Welfare reforms could make it harder for domestic violence victims to leave their homes
An expert has said that changes to housing and benefits are leaving many advice services for domestic violence victims stretched to their limits.
Service director for Newcastle Women’s Aid Elaine Langshawe has said that welfare reforms are making it harder for domestic violence victims to leave their partners, reports the Chronicle Live.
Ms Langshawe believes that changes to benefits and housing could be making it more difficult for victims to leave their partners.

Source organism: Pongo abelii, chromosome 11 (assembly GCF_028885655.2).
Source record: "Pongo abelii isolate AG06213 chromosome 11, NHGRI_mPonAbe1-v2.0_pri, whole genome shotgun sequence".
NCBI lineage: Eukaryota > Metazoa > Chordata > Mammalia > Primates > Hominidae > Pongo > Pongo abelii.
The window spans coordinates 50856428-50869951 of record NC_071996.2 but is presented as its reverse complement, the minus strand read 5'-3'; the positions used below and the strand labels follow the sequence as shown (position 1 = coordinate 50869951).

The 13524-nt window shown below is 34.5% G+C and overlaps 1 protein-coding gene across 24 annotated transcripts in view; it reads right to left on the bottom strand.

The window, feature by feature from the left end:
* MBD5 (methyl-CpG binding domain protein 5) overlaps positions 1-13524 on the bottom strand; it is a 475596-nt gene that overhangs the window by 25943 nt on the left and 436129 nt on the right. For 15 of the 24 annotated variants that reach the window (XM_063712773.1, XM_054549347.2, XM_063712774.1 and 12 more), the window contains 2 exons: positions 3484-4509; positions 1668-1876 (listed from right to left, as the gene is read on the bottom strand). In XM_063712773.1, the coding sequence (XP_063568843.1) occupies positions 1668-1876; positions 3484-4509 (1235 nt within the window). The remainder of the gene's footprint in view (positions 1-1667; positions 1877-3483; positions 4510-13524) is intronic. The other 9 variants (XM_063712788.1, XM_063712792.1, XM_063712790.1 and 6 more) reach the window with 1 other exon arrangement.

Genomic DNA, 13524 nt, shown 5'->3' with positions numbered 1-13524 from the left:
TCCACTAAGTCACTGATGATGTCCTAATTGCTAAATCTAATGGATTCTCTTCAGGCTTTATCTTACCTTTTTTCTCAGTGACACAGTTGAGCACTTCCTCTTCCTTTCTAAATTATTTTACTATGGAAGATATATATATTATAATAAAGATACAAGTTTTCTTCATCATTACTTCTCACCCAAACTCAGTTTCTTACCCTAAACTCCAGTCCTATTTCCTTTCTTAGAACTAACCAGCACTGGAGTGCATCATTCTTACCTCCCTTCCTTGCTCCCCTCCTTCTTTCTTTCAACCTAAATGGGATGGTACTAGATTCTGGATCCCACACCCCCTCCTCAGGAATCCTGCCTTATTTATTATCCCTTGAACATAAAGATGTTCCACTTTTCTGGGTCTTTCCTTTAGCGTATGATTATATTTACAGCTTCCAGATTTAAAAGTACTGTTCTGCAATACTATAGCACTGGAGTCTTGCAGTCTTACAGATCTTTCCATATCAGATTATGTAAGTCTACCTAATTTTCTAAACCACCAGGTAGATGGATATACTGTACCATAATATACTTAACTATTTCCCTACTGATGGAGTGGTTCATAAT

“We have seen a rise in the number of people wanting support from our outreach services. There could be many reasons for that, but possibly because welfare reform has made it more worrying for people to leave their homes. I think some women are more frightened to leave now because they are worried about money or that they may not get another house because of the cuts in services. Cuts in benefits make it more difficult for women to walk out on their old lives. Our outreach services are at capacity all the time now so we have to be very proactive with our fund-raising. There will always be women that need the safety of the refuge, but I believe welfare reform is making the hard decision to leave even harder. Getting legal orders in place is the fastest way to protect someone and may mean the difference between a woman having to leave their home or being able to stay. But now with the cuts in legal aid not all women can get these safety orders.”
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